News Release

UIC research identifies potential pathways to treating alcohol use disorder, depression

Peer-Reviewed Publication

University of Illinois at Chicago

A discovery from researchers at the University of Illinois Chicago may lead to new treatments for individuals who suffer from alcohol use disorder and depression.

The study, "Transcriptomics identifies STAT3 as a key regulator of hippocampal gene expression and anhedonia during withdrawal from chronic alcohol exposure," is published in the journal Translational Psychiatry by researchers at UIC's Center for Alcohol Research in Epigenetics.

"During withdrawal from long-term alcohol use, people often suffer from depression, which may cause them to start drinking again as a way to self-medicate. If we can treat that aspect, we hope we can prevent people from relapsing," said Amy Lasek, UIC associate professor of psychiatry and anatomy and cell biology at the College of Medicine, and an author of the study.

Withdrawal from chronic alcohol drinking can often result in depression. For this study, researchers removed postmortem hippocampus samples of rats in alcohol withdrawal. The hippocampus is a brain region that plays a role in depression and cognitive function. Researchers conducted RNA sequencing of all the RNA transcripts in the hippocampus and looked for those that were changed during withdrawal from alcohol.

One of the RNA transcripts that was changed makes a protein called STAT3. STAT3 is a transcription factor that controls the expression of many different genes, including immune response genes. Notably, several known STAT3-regulated genes were also increased in the hippocampus during withdrawal from alcohol, indicating that STAT3 might be a "master regulator" of several genes in the hippocampus during withdrawal.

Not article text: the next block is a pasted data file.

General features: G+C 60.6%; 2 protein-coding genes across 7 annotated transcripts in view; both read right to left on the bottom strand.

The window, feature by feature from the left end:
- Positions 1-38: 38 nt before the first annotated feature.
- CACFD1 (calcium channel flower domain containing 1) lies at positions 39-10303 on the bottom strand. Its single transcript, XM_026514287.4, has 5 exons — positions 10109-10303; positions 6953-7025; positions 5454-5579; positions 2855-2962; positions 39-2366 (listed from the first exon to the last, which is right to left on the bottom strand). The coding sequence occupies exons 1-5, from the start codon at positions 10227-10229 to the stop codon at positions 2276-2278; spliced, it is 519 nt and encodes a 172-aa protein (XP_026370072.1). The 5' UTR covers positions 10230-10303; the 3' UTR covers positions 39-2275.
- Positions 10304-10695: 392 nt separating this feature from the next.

The rats were treated during withdrawal with a compound that blocks STAT3 activity. The rats' withdrawal-induced anhedonia, or inability to feel pleasure, was alleviated.

Additionally, researchers looked at the same genes in human postmortem hippocampus samples of individuals who had a medical diagnosis of alcohol use disorder, alcoholism. They found that STAT3 and its target genes were elevated in the postmortem hippocampus of human subjects who died without alcohol in their systems -- in withdrawal or abstinent from alcohol -- when compared to samples from control subjects who did not have alcohol use disorder. These results were strikingly similar to the results found in the rat study.

"The human and rat studies are similar, which might mean that our rat results can potentially be applied to humans. We haven't done any treatments of people with alcohol use disorder, but we can see from the rat data that if we block STAT3 during withdrawal we can alleviate depression," Lasek said.

Some genes regulated by STAT3 are involved in the innate immune response in the brain. There is a known connection between hyperactive immune response and major depressive disorder, Lasek said.

"We know that chronic alcohol use can induce an immune response in the brain. By inhibiting STAT3, we think that we are dampening that hyperactive immune response by blocking the ability of STAT3 to increase the expression of these immune-response genes during withdrawal, Lasek said.

Lasek said inflammation in the brain is currently a hot research topic and further research may determine if dampening the brain's inflammatory response could treat psychiatric disorders.

Antidepressants currently available are not effective in reducing alcohol drinking. And other drugs available to treat alcohol use disorder are not universally effective. Further study for a better understanding of how STAT3 works could hopefully lead to more effective interventions for alcohol use disorder and related depression, Lasek said.

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In addition to Lasek, the paper's authors are Hu Chen, Kana Hamada, Eleonora Gatta, Ying Chen, Huaibo Zhang, Jenny Drnevich, Harish Krishnan, Mark Maienschein-Cline, Dennis Grayson, and Subhash Pandey, all of UIC, and Wei-Yang Chen of the University of Washington, Seattle.

This work was funded by grants from the National Institute on Alcohol Abuse and Alcoholism (P50 AA022538 to A.W.L., S.C.P., and D.R.G.; U01 AA020912 to A. W.L.; and T32 AA026577 to K.H.) and the National Center for Advancing Translational Science (UL1 TR002003 to M.M.C.). S.C.P. is also supported by the senior research career scientist award from the Department of Veterans Affairs.


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